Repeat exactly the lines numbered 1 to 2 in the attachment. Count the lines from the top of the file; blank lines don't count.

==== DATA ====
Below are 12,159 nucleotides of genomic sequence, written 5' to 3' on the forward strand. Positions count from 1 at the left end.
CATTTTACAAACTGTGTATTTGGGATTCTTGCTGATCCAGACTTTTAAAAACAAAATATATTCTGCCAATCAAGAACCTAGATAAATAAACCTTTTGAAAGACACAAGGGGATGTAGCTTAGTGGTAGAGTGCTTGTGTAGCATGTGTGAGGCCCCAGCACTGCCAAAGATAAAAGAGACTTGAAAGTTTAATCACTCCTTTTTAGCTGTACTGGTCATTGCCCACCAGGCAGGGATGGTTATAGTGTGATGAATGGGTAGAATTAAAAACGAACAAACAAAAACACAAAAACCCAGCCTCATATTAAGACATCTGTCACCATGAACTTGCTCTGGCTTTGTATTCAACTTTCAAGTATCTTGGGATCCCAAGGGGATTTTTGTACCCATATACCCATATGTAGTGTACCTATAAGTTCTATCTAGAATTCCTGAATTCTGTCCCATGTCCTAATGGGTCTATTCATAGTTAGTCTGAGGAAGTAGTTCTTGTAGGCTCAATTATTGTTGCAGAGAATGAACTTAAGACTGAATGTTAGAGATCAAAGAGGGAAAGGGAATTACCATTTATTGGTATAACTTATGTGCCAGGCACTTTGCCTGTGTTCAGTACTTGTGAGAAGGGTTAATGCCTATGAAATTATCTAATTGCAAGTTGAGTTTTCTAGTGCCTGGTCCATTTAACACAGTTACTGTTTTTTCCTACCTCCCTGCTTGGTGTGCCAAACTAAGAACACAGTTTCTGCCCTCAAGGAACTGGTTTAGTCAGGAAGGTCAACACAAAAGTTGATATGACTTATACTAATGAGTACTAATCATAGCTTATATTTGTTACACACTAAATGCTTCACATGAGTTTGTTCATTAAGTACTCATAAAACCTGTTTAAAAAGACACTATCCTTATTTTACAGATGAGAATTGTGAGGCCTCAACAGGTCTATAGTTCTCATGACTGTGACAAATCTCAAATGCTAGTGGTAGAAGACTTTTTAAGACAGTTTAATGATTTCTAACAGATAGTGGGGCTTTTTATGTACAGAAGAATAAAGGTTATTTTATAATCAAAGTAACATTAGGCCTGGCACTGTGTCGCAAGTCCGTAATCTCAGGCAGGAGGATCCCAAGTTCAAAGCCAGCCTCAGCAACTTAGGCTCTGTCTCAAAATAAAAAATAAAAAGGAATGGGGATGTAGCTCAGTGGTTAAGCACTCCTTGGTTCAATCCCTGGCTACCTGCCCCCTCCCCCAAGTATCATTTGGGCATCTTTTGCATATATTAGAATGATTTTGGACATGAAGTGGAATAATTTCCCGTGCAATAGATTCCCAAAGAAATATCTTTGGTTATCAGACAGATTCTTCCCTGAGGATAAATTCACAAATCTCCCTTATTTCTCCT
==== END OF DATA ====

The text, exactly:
Below are 12,159 nucleotides of genomic sequence, written 5' to 3' on the forward strand. Positions count from 1 at the left end.
CATTTTACAAACTGTGTATTTGGGATTCTTGCTGATCCAGACTTTTAAAAACAAAATATATTCTGCCAATCAAGAACCTAGATAAATAAACCTTTTGAAAGACACAAGGGGATGTAGCTTAGTGGTAGAGTGCTTGTGTAGCATGTGTGAGGCCCCAGCACTGCCAAAGATAAAAGAGACTTGAAAGTTTAATCACTCCTTTTTAGCTGTACTGGTCATTGCCCACCAGGCAGGGATGGTTATAGTGTGATGAATGGGTAGAATTAAAAACGAACAAACAAAAACACAAAAACCCAGCCTCATATTAAGACATCTGTCACCATGAACTTGCTCTGGCTTTGTATTCAACTTTCAAGTATCTTGGGATCCCAAGGGGATTTTTGTACCCATATACCCATATGTAGTGTACCTATAAGTTCTATCTAGAATTCCTGAATTCTGTCCCATGTCCTAATGGGTCTATTCATAGTTAGTCTGAGGAAGTAGTTCTTGTAGGCTCAATTATTGTTGCAGAGAATGAACTTAAGACTGAATGTTAGAGATCAAAGAGGGAAAGGGAATTACCATTTATTGGTATAACTTATGTGCCAGGCACTTTGCCTGTGTTCAGTACTTGTGAGAAGGGTTAATGCCTATGAAATTATCTAATTGCAAGTTGAGTTTTCTAGTGCCTGGTCCATTTAACACAGTTACTGTTTTTTCCTACCTCCCTGCTTGGTGTGCCAAACTAAGAACACAGTTTCTGCCCTCAAGGAACTGGTTTAGTCAGGAAGGTCAACACAAAAGTTGATATGACTTATACTAATGAGTACTAATCATAGCTTATATTTGTTACACACTAAATGCTTCACATGAGTTTGTTCATTAAGTACTCATAAAACCTGTTTAAAAAGACACTATCCTTATTTTACAGATGAGAATTGTGAGGCCTCAACAGGTCTATAGTTCTCATGACTGTGACAAATCTCAAATGCTAGTGGTAGAAGACTTTTTAAGACAGTTTAATGATTTCTAACAGATAGTGGGGCTTTTTATGTACAGAAGAATAAAGGTTATTTTATAATCAAAGTAACATTAGGCCTGGCACTGTGTCGCAAGTCCGTAATCTCAGGCAGGAGGATCCCAAGTTCAAAGCCAGCCTCAGCAACTTAGGCTCTGTCTCAAAATAAAAAATAAAAAGGAATGGGGATGTAGCTCAGTGGTTAAGCACTCCTTGGTTCAATCCCTGGCTACCTGCCCCCTCCCCCAAGTATCATTTGGGCATCTTTTGCATATATTAGAATGATTTTGGACATGAAGTGGAATAATTTCCCGTGCAATAGATTCCCAAAGAAATATCTTTGGTTATCAGACAGATTCTTCCCTGAGGATAAATTCACAAATCTCCCTTATTTCTCCT